Turn fresh fruit into Fruit Sushi, a healthy (even protein-packed) school lunch that the kids will love. So fun!
Ever had quinoa gone wrong? Bitter? Hard? Dry? No more. As part of my new video series, How-To Like A Pro, I'm going to show you how to cook quinoa like a pro in 5 easy steps. These new videos are short by design. They give a quick overview of how to cook or prep something like a pro in just a few easy steps. But, of course, you know me: I'll always elaborate a little bit to make sure that you get it just right. Here are a few notes on each quinoa-making step. (more after the jump)
This is one of my favorite breakfast recipes. It might even be one of my favorite One Hungry Mama recipes ever. It's a beautiful thing when a handful of humble ingredients come together quickly to make something delicious and elegant. And that's exactly what happens with this Berry Almond Breakfast Polenta. One of the things that I love most about polenta is that, despite being nothing more than cornmeal, it feels luxurious. Compared to its down-home American counterpart, oatmeal, polenta is down-right elegant. But don't let that fool you into thinking that it's hard to make or should be kept only as a decadent treat. You can make this quick breakfast just as easily on a rushed weekday morning as you can for a Sunday brunch with friends (who will think you're very fancy). (More after the jump)
A make-ahead breakfast that you can store in the freezer for a nutrient-rich, grab-and-go breakfast.
The Make-Ahead Cook is a comprehensive cookbook which covers 150 make-ahead recipes and make-ahead variations, including this Quinoa, Black Bean, and Mango Salad with Lime Vinaigrette. Perfect for summer!
Who doesn't love a fresh loaf of bread? Thanks to The New Artisan Bread it wont take much to make and bake!
This is delicious and, frankly, healthier without the ladles full of melted butter that typically make a biryani sauce saucy.
Enjoy looking at all those pumpkins around your house because, after Thursday, it's a take down. At least it will be on my little patch of Brooklyn. I always leave a few pumpkins uncarved so that I can roast them without having to cut around jagged, shriveled edges or smoky bits blackened by flame. Cooking pumpkin from your jack-o-lantern is not good, but cooking from what I like to call my decorative pumpkins—which, like my decorative pillows, are not to be touched unless I say so—is a good thing. The pumpkin hack begins right after Halloween and continues until they are all gone. This year, I plan on making this Pumpkin and Feta Risotto right away. (more after the jump)
Do you know how many pancake recipes I've posted on One Hungry Mama? A lot. Allow me to demonstrate: Apple Pie Pancakes Lemon Buttermilk Pancakes (gluten-free adaptable) Coconut Quinoa Pancakes (gluten-free) Orange Scented Hazelnut Quinoa Pancakes (gluten-free) Cook's Country Better Than The Box Pancake Mix Coconut-Banana Pancakes Orange Cranberry Spice Pancakes Corn Griddle Cakes with Strawberry Syrup (gluten- and dairy-free adaptable) And this does not include crepes, savory pancakes, Japanese pancakes, potato pancakes, or waffles. Yet for all of these recipes, over all of these years, I have never posted a recipe for perfect, simple, basic pancakes. Until now. (more after the jump)
One of the most common questions about my client practice is how I'm able to work with clients from all around the country. Most people assume that any practice that helps parents fit healthy family eating into their busy lives must include in-person cooking instruction. But the truth is that I don't need to give you cooking lessons to help you become a better home cook. Yes, knife skills help. And, of course, knowing a few proper techniques can ease things along in the kitchen. More importantly, though, anyone at any level of cooking skill can be a confident, healthy home cook. Developing cooking skills is a wonderful way to elevate your home cooking if you're interested in learning technique. But if you're not into cooking, it's just not necessary. I know how busy you are and refuse to tell you that you need to spend your time doing something you don't like in order to feed your family well. Instead, I share a few basic approaches to food. I encourage you to select and practice a few easy techniques. I help you figure out how to select recipes that match your skill and schedule. I guide you towards healthy, whole ingredients that fit your family's taste. And then you get the job done. Because you can. Stir fry is one of my favorite things to teach because it's an easy technique that works for every family. It's fast, simple, and adaptable to nearly any palate. It's a universal family cook lifesaver. And, in true form, though it would be fun to visit your kitchen, I don't need to stand over your shoulder to teach this one. All you have to do is follow my Stir-Fry 101 tutorial. (more after the jump)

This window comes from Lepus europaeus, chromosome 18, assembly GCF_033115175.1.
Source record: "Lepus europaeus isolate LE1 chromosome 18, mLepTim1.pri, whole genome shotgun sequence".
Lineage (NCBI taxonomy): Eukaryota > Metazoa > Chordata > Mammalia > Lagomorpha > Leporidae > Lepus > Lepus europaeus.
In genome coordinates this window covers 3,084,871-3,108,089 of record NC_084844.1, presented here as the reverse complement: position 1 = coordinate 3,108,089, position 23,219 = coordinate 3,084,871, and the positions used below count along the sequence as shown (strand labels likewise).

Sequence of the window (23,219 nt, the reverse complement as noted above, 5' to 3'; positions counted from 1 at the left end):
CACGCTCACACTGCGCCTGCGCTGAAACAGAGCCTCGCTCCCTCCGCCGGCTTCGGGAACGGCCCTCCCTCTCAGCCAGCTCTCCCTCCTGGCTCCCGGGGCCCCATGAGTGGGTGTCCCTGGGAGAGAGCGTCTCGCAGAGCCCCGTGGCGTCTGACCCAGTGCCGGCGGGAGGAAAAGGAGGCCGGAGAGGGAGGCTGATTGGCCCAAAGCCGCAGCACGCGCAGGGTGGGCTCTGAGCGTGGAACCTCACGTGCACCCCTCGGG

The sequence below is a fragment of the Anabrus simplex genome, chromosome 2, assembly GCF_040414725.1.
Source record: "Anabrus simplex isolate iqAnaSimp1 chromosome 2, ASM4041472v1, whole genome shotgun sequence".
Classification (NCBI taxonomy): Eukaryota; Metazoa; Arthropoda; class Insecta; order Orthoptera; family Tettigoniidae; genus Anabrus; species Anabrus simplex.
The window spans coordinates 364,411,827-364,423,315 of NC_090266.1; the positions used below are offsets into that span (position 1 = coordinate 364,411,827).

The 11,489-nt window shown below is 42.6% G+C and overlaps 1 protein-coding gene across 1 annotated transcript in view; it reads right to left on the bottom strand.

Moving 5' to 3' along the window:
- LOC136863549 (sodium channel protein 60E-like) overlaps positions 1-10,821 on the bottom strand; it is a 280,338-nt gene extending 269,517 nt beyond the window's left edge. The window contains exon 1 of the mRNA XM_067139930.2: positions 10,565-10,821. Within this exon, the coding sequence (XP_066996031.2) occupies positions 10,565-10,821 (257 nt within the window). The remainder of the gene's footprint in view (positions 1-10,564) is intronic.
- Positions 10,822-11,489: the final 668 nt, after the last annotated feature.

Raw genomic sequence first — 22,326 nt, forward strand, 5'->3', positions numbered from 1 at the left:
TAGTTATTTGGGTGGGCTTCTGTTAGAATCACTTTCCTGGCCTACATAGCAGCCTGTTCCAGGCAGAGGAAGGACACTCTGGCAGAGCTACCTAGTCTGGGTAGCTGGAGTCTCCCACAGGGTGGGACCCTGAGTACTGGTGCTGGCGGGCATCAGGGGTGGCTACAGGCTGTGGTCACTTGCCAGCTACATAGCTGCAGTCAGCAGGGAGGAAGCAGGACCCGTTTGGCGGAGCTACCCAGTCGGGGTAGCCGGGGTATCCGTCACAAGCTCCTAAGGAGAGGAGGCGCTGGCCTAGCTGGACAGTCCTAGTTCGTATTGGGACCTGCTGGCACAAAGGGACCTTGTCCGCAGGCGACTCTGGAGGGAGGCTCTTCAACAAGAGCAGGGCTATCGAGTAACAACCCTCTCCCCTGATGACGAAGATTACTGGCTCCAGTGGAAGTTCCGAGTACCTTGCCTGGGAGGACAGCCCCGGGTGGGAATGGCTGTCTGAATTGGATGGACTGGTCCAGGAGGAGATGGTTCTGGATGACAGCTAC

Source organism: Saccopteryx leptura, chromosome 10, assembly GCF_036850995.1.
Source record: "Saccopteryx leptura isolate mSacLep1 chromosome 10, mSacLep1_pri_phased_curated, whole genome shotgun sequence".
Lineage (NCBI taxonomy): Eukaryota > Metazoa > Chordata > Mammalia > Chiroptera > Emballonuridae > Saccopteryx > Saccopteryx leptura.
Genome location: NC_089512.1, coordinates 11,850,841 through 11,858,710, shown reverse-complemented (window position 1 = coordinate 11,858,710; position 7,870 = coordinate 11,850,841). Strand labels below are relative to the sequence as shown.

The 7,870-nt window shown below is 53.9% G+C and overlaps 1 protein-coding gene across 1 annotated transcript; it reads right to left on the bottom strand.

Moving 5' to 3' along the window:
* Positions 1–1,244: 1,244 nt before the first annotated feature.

Check out the latest installment of my school lunch video series. This week's lunch idea is as good for little ones as it is for big kids, teens, and even grown ups! One of the best parts of my school lunch video series is all the comments I've gotten from high schoolers about wanting more ideas for packed lunches that work for them. How awesome that older kids are looking for healthy lunch options when they can't find them at school? (Very!) Since there was no way I was willing to let my teen fans down, I whipped up some easy-to-pack rice, grain, and pasta lunch bowls. The best part of these is that they work just as well for little kids as they do for big ones. In fact, start packing lunches for work, mamas—these are awesome for grown ups, too. (more after the jump)